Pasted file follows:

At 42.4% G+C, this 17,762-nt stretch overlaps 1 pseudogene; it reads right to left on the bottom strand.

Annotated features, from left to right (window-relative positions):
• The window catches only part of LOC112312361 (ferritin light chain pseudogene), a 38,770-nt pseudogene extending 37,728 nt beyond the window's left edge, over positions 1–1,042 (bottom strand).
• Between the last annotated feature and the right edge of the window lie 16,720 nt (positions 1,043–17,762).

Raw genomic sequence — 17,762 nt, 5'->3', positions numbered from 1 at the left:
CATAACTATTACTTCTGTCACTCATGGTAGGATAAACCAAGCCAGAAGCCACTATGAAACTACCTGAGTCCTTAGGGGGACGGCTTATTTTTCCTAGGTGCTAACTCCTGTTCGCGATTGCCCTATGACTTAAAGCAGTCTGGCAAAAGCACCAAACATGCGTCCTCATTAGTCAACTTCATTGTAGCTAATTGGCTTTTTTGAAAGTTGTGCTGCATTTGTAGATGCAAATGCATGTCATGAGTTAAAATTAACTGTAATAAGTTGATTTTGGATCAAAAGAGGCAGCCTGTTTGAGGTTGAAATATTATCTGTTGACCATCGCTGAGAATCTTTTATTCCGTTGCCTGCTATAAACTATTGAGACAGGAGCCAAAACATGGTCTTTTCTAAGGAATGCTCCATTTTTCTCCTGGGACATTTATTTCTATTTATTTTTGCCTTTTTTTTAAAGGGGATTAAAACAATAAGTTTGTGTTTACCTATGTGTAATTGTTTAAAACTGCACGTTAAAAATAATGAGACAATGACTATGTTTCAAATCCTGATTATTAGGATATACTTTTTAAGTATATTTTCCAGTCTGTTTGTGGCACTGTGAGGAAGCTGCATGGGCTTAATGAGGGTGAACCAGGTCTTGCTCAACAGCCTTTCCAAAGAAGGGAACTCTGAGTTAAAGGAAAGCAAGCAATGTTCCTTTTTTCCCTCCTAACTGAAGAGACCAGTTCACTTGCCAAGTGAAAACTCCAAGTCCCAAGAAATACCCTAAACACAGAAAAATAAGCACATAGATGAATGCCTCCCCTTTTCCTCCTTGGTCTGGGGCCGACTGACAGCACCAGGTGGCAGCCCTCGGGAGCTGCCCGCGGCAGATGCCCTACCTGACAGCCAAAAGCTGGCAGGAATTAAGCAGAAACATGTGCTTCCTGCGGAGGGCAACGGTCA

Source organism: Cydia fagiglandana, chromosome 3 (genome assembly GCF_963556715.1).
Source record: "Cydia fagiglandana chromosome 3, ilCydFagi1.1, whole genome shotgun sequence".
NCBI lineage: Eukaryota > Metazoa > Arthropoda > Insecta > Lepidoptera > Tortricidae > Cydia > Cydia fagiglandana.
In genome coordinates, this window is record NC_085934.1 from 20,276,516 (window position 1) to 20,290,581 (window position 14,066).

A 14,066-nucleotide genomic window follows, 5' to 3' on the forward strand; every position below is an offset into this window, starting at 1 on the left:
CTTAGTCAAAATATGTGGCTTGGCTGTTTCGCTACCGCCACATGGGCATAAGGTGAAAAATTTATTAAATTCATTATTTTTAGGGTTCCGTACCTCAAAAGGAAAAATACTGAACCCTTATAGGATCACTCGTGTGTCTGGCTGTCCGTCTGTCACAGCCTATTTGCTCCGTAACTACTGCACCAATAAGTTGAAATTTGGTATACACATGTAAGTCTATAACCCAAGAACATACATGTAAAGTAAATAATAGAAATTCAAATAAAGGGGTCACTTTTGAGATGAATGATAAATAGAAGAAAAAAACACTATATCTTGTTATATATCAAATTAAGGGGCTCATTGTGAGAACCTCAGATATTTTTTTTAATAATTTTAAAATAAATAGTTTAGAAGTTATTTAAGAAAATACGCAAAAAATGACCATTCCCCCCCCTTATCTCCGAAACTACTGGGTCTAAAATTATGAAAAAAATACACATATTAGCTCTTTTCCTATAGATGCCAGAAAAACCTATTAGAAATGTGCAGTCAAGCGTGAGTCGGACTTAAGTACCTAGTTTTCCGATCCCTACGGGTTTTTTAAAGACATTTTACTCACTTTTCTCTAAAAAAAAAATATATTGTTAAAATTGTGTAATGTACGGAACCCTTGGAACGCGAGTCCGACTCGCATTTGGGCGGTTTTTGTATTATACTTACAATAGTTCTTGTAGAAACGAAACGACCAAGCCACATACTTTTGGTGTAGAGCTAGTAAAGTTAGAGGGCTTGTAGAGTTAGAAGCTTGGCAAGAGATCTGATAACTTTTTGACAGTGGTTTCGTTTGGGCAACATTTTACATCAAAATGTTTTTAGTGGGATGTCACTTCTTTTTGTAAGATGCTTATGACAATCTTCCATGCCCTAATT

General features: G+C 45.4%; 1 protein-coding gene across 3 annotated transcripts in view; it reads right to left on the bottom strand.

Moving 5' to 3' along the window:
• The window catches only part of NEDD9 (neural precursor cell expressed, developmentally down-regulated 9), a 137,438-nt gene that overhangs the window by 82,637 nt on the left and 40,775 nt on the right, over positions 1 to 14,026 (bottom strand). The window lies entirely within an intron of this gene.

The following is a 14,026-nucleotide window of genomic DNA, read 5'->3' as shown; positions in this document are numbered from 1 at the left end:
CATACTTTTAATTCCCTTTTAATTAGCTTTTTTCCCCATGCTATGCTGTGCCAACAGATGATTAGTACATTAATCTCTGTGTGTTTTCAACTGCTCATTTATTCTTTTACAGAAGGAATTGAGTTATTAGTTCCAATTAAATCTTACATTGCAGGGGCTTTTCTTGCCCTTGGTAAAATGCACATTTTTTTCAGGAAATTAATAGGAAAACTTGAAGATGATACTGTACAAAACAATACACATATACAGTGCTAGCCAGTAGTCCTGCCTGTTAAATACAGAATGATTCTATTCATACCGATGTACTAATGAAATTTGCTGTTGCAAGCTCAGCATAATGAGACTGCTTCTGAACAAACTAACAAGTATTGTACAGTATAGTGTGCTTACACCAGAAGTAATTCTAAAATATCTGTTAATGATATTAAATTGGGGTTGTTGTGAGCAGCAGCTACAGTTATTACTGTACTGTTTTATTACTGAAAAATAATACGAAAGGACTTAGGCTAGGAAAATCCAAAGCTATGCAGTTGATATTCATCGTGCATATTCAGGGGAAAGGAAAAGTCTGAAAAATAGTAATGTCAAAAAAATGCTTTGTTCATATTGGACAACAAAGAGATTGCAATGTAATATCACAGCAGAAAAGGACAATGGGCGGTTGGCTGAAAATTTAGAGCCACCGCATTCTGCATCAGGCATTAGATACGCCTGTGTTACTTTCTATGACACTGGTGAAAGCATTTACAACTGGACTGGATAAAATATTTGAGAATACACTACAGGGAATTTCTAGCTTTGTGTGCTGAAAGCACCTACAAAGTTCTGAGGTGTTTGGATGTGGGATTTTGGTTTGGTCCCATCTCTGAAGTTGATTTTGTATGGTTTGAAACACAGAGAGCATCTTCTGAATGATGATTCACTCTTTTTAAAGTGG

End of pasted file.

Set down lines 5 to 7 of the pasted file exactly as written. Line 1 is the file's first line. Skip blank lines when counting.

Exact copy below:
Raw genomic sequence — 17,762 nt, 5'->3', positions numbered from 1 at the left:
CATAACTATTACTTCTGTCACTCATGGTAGGATAAACCAAGCCAGAAGCCACTATGAAACTACCTGAGTCCTTAGGGGGACGGCTTATTTTTCCTAGGTGCTAACTCCTGTTCGCGATTGCCCTATGACTTAAAGCAGTCTGGCAAAAGCACCAAACATGCGTCCTCATTAGTCAACTTCATTGTAGCTAATTGGCTTTTTTGAAAGTTGTGCTGCATTTGTAGATGCAAATGCATGTCATGAGTTAAAATTAACTGTAATAAGTTGATTTTGGATCAAAAGAGGCAGCCTGTTTGAGGTTGAAATATTATCTGTTGACCATCGCTGAGAATCTTTTATTCCGTTGCCTGCTATAAACTATTGAGACAGGAGCCAAAACATGGTCTTTTCTAAGGAATGCTCCATTTTTCTCCTGGGACATTTATTTCTATTTATTTTTGCCTTTTTTTTAAAGGGGATTAAAACAATAAGTTTGTGTTTACCTATGTGTAATTGTTTAAAACTGCACGTTAAAAATAATGAGACAATGACTATGTTTCAAATCCTGATTATTAGGATATACTTTTTAAGTATATTTTCCAGTCTGTTTGTGGCACTGTGAGGAAGCTGCATGGGCTTAATGAGGGTGAACCAGGTCTTGCTCAACAGCCTTTCCAAAGAAGGGAACTCTGAGTTAAAGGAAAGCAAGCAATGTTCCTTTTTTCCCTCCTAACTGAAGAGACCAGTTCACTTGCCAAGTGAAAACTCCAAGTCCCAAGAAATACCCTAAACACAGAAAAATAAGCACATAGATGAATGCCTCCCCTTTTCCTCCTTGGTCTGGGGCCGACTGACAGCACCAGGTGGCAGCCCTCGGGAGCTGCCCGCGGCAGATGCCCTACCTGACAGCCAAAAGCTGGCAGGAATTAAGCAGAAACATGTGCTTCCTGCGGAGGGCAACGGTCA

Source organism: Cydia fagiglandana, chromosome 3 (genome assembly GCF_963556715.1).